What a thrill! The other night I was a member of the first-ever audience in Open Door Repertory Company's wonderful new theater at 902 S. Ridgeland Ave. It's their first permanent home after 12 years of providing the community with memorable theater experiences.
Many no doubt recall the troupe used to perform on the stage of the Hatch School auditorium, 20 blocks north on Ridgeland. Each weekend during the run of their shows they had to take down their entire set so it would not be in the way of school activities during the coming week.
Long story short, Open Door looked at 15 sites before finally choosing an abandoned convenience store just north of the Blue Line el and the Eisenhower Expressway, several doors south of Harrison Street on the west end of the Arts District.
Alas, this space was far from "move-in condition." There were countless obstacles to be dealt with, such as the fact that the site had once been a gas station in the 1940s, so major environmental clean-up needed from contamination and leakage in the rubble.
Fast forward 15 difficult months: the new Open Door Repertory Theatre was designed by local architect Errol Kirsch, and the new digs are truly impressive, with 70-some seats in the spacious, raked auditorium. The new theater seats are comfy, by the way, with spacious aisles and great sight-lines. (One of my only gripes about watching shows in the old Hatch Auditorium was that the seats were designed for children's bodies 80 years ago.)
Open Door's first show is one that enjoyed success a few seasons back: Smokey Joe's Cafe, a joyful musical revue showcasing about 40 songs from the '50s and '60s by the song-writing team of Jerry Leiber and Mike Stoler. These two created some of the best-known hits of the mid-century period.
This delightful musical time machine to the golden era of rock 'n' roll and rhythm & blues is performed by an all-new cast, young and enormously talented. If you're in the Boomer zone, age-wise, or even if you're not, there are loads of energetic and sentimental chart-topping hits that are both familiar and fun. Leiber and Stoler apparently wrote for everyone from the Coasters to the Drifters, from Peggy Lee to Frank Sinatra. The songs range from "Yakety Yak" and "Poison Ivy" to "Kansas City" and "Stand By Me." The show is full of "I didn't know they wrote that!" moments.
This revue reminds me of the breezy, feel-good TV variety shows of the '60s. Well-paced by director McKinley Johnson, who also did the lively choreography that complements the rock 'n' roll score, the revue achieves a buoyant feel with a minimum of props and set. The seven-person cast brings style and flair to their renditions of this vast catalog of songs. The energy never flags.
Each of the members of this triple-threat cast sings complex harmonies, moves well, and dances in sync with the others. Everyone has a good singing voice.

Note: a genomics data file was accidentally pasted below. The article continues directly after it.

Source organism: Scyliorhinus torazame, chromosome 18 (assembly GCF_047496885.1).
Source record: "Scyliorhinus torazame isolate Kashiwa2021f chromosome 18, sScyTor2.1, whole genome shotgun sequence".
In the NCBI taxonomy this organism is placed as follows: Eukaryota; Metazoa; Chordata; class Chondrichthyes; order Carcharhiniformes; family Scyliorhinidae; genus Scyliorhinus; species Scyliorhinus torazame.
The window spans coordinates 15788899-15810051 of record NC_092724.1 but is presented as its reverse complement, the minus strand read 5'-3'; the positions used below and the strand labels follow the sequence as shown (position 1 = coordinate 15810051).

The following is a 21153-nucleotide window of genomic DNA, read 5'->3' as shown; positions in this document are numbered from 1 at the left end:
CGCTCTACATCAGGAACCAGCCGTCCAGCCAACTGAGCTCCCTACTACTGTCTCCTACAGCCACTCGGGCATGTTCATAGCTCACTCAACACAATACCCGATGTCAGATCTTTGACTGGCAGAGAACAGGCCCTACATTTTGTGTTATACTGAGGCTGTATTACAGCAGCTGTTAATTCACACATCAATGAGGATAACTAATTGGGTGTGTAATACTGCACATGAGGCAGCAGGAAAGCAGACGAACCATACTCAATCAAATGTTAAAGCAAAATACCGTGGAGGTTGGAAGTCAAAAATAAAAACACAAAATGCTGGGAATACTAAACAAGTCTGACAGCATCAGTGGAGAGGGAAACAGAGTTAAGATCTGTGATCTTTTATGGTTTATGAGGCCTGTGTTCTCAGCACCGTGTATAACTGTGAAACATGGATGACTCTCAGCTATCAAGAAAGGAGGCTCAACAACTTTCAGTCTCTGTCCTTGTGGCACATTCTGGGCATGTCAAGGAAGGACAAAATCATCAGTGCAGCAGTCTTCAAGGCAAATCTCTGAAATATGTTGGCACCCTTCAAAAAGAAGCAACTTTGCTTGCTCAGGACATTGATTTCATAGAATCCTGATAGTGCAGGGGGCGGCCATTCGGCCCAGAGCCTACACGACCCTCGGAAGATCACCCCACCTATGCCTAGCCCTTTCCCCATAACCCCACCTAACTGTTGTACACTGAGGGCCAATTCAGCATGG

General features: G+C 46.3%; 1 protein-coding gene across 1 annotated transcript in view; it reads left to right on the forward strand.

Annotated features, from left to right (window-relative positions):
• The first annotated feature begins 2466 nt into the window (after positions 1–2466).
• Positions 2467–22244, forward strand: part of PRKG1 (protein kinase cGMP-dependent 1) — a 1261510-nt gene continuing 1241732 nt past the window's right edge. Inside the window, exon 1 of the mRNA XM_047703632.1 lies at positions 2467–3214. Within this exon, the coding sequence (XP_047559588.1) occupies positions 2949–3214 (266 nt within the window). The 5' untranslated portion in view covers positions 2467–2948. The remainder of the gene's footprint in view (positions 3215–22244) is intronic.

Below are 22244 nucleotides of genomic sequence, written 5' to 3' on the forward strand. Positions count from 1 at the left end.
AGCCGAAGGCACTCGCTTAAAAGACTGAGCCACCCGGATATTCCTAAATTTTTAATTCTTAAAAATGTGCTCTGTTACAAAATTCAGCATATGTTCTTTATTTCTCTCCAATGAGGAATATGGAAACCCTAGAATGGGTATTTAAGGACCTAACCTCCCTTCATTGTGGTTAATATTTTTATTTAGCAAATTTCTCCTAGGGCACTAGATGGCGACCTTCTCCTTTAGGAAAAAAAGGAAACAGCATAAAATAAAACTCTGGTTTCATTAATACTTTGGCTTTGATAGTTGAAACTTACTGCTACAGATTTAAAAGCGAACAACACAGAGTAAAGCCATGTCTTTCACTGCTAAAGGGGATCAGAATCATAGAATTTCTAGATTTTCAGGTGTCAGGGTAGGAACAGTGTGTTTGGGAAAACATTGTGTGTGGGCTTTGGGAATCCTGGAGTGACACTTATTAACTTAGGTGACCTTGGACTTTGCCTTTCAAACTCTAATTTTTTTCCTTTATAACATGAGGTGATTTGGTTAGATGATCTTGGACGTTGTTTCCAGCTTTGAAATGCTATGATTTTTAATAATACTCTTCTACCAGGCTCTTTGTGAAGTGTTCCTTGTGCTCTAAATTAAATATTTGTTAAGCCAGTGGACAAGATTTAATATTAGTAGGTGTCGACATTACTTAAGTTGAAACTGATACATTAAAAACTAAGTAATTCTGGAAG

There are no spoken lines. There is no chronology or background biography. Since there's no story or plot, the songs are not linked. But just because these songs are all former pop hits doesn't make "Smokey Joe's Cafe" an easy-to-produce no-brainer. For the production to succeed, there must be outstanding performers, strong direction, and a great band. In solo or in unison, this cast rocks. And everyone gets a chance to shine.
Each song is interpreted as a unique little story, a small vignette with specific characters. Among the many high points:
Mario Mazzetti doing a jitterbug "Jailhouse Rock," with back-up support by the cast, and his "Teach Me How to Shimmy," with Renisha Jenkins assisting in a fringy '60s-style go-go outfit. Mazzetti is also great as the title drunk in "D.W. Washburn."
Christine Mayland Perkins giving a beautiful bluesy rendition of the sad country ballad "Pearl's A Singer."
The three guys — Mazzetti, Rudy Foster, and Nelson Green II — wowing the joint with their doo-wop "On Broadway," "There Goes My Baby," and "Love Potion #9."
This show, a huge hit in 1995-1996, became Broadway's longest-running musical revue ever (2,036 performances), and received five Tony Award nominations. But probably since there's no unifying dialogue or theme — it's nearly two hours of non-stop singing and dancing — the bookless show garnered few votes and actually received no Tonys.
Songs run the gamut of mid-20th Century music, from the close harmony of doo-wop to rhythm & blues, gospel, Motown, bubble-gum rock, country/western, and romantic ballads.
The live but unseen band does a fine job with the variety and nonstop fast pace of this revue. Musical director Tammy O'Reilly controls the keyboard, Clayton Bail plays tenor sax, Joseph Davis III pounds the percussion, Jaime Martinez bows the bass, and Kenn Smith governs the guitar.
Mara Krizek is stage manager. Paul Kerwin designed the lighting.
Perhaps it's just the old school teacher in me, ever restless to grab a "teachable moment," but there is no explication about just who Leiber and Stoler were. Nor is there any notation in the program to tell us anything about this dynamic duo of early rock. Such prolific songwriters, who are far from well known, arouse our curiosity.
I don't even know if they're still with us.
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